Earlier this month, the United Nations Commissioner for Human Rights, Volker Turk, took global leaders to task for dragging their heels on what he said is perhaps the world’s most daunting challenge—climate change.

“Our environment is burning,” he told the UN Human Rights Council in Geneva on July 3. “It’s melting. It’s flooding. It’s depleting. It’s dying.”

As if to underscore the point, the European Union’s Copernicus Climate Change Service and US National Centers for Environmental Prediction reported a few days later that July 4 and 5 were, globally, the hottest days since intense recordkeeping began in 1940. Actually, the records are most likely the warmest global temperatures in “at least 100,000 years,” CNN quoted a climate scientist as saying.

Alarming and alarmist headlines aside, the realities of an increasingly hostile climate have long been evident in the areas ICWA fellows are working and have seen firsthand how people are developing strategies to cope.

In the summer of 2022, ICWA fellow in Greece Steven Tagle investigated the impact of climate change on mastic production on the Agean island of Chios. Mastic is the resin of the schinos tree that is used as a flavoring for liquors and many foods in the eastern Mediterranean and the Maghreb. The 40 million-euro annual industry has been battered by high temperatures, unseasonable rains and wildfires in recent years. A fire in 2016 devastated up to 90 percent of the trees in several Chios villages.

The mastic-production cooperative on the island supports volunteer firefighters and has partnered with the Vodafone telecommunications company to boost early warning capabilities, Steven reported. Farmers are increasing the propagation of diverse tree varieties to meet demand while coping with the new climate realities.

The Cukorova plain in southern Turkey has some of the most fertile soil in the world (Joshua Levkowitz)

In Mardin, an ancient city not far from the Tigris River in southeastern Turkey, farmers who once depended on rainwater and the rivers of Mesopotamia to water their crops have been digging wells and pumping up precious groundwater for years, reports Joshua Levkowitz, who is studying the Syrian diaspora in Turkey and elsewhere. In addition to the direct effects of a changing climate, the water has been reduced by dams and more intensive farming further north.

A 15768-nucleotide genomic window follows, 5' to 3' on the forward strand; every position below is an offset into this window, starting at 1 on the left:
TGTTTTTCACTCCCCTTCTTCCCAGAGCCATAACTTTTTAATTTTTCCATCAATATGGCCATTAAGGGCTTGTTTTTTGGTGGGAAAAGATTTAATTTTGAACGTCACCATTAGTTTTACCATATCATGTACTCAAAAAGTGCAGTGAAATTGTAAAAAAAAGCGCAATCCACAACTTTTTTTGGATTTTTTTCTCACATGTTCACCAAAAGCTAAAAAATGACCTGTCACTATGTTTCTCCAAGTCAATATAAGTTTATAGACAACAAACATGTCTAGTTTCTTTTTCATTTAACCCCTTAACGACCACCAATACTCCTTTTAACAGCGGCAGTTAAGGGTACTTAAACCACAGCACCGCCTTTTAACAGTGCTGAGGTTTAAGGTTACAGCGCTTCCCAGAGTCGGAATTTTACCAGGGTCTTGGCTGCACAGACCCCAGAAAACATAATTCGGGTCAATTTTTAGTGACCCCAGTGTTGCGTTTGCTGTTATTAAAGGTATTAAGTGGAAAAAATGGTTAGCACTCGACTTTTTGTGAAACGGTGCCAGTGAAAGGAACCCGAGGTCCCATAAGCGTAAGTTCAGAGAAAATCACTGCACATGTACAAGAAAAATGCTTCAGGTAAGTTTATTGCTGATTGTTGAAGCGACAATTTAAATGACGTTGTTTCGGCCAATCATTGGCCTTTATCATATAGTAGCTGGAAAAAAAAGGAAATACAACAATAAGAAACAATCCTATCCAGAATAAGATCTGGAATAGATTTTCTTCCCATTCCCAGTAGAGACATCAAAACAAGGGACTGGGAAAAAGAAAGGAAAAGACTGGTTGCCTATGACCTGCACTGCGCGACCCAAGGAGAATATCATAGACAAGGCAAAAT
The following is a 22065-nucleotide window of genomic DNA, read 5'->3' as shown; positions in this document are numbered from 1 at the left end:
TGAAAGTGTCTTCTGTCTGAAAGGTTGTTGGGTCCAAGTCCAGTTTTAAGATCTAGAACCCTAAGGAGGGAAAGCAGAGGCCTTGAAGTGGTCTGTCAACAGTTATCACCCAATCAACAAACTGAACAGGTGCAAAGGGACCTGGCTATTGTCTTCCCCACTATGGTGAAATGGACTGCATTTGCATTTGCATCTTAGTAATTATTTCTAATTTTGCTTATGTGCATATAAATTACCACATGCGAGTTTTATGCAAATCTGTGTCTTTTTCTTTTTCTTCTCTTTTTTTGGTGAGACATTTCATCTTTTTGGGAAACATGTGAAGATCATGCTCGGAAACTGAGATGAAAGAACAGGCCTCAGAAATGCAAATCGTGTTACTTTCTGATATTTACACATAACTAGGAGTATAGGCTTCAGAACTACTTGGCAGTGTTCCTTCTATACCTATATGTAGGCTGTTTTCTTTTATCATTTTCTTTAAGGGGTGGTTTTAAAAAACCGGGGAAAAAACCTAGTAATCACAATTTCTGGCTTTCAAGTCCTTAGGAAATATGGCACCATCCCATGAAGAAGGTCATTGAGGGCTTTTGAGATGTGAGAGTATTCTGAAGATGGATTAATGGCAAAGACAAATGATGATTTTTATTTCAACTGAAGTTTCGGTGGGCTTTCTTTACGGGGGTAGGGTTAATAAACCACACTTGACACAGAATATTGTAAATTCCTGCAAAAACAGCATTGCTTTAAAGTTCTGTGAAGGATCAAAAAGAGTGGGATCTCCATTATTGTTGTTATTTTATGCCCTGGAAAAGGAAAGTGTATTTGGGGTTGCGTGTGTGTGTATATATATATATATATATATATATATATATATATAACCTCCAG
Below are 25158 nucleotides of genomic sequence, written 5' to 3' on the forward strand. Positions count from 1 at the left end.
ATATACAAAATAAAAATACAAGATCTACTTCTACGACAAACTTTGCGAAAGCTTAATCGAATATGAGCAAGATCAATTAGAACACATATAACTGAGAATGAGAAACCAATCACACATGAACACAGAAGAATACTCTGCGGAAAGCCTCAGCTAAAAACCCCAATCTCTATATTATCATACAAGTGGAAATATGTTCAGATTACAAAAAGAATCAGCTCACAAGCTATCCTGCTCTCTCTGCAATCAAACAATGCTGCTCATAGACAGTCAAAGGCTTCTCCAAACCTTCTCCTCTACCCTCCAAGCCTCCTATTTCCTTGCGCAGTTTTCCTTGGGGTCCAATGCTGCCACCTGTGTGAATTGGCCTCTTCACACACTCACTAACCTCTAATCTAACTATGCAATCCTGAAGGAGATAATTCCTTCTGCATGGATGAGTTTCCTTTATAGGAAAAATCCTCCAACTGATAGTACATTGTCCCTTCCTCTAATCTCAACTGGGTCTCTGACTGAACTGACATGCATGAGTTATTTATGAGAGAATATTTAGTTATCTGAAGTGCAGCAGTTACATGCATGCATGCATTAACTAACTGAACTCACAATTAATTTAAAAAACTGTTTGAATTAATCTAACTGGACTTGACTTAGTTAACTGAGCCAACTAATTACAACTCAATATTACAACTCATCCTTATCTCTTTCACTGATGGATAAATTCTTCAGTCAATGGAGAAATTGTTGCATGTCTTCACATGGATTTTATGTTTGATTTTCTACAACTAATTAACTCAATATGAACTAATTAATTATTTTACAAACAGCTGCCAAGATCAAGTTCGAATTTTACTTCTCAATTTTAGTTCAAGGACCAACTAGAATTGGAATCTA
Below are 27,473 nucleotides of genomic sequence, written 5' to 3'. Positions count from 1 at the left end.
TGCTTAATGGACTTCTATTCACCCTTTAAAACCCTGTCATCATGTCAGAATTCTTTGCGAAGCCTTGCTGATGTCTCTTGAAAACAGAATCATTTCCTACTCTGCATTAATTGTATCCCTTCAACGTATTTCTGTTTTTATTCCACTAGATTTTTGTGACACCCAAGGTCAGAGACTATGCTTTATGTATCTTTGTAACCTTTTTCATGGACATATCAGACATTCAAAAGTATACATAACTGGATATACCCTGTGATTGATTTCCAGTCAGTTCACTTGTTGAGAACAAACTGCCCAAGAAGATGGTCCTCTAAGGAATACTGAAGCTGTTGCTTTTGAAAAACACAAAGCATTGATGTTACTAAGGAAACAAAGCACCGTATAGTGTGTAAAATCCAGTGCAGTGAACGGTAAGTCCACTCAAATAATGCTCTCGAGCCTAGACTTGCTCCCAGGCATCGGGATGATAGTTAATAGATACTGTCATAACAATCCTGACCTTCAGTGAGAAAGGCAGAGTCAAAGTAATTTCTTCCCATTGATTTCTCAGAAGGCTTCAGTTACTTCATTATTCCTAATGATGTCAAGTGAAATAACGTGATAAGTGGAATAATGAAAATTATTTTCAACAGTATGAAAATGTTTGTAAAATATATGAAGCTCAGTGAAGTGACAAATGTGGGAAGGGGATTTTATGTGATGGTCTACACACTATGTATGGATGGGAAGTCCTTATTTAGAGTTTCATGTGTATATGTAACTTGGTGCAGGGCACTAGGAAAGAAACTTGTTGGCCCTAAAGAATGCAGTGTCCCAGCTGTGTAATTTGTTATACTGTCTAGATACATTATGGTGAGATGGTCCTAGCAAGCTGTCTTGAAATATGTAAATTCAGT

“Due to the wells and climate change, the region is drying now,” Mardin City Council member Hatip Bey told Joshua during a recent visit. “North of Mardin, many small streams that flowed 10 years ago no longer exist.”

The well-digging and groundwater-pumping is largely unregulated, although the government has recently begun to charge a fee for water consumed.

Dervish Amak, whose family farms nearly 2,000 acres, told Joshua that when his relatives dug their first well in 1980, they struck water at just 20 feet. A new well dug last year, he said, is 2,000 feet deep.

The number of wells has gotten out of hand, he admitted, but added that he sees no alternative.

“Without them, we can only sit and wait for the rain to come,” he said. “And that does not look likely.”

A dry irrigation canal in Dogui-Dombi, Senegal (James Courtright)

James Courtright, who is investigating Fulbe (also referred to as Fulani) societies in West Africa, has also noticed the proliferation of groundwater wells and the use of gasoline-powered pumps to extract the water.

“One of the most common strategies adapted by settled farming communities from eastern Nigeria to southern Mauritania is to intensify agricultural production using motor pumps to irrigate fields in the dry season,” James said, adding he has seen verdant green rice fields in eastern Nigeria as early as March, the heart of the eight-month dry season in the Sahel, the shifting band of savannah and scrubland between the Sahara and the south African rain forests.

The pressure of the changing climate threatens the sometimes-tense relations between farmers and nomadic herders in the region. Over generations, Fulbe herders have altered their migration patterns in response to the changing climate. In recent decades, that means spending more time each year near areas with settled farmers.

“When the farmers cultivate more land, the herders lose the routes we need to migrate,” Abdoulaye Sow, the leader of the Fulbe group Tabital Pulaaku in Mali told James.

Although such tensions often help produce conflict, they can also prompt local communities to develop new mechanisms to resolve disputes and share scarce resources. Farmers and herders in Futa Toro, an area of southern Mauritania and northern Senegal, have successfully agreed on livestock corridors and rules for the use of the space that have minimized conflict and violence, James says.

“Conflict is not necessarily inevitable.”

Top photo: Mastic producers in Greece spread a white calcium carbonate powder under each tree (Steven Tagle)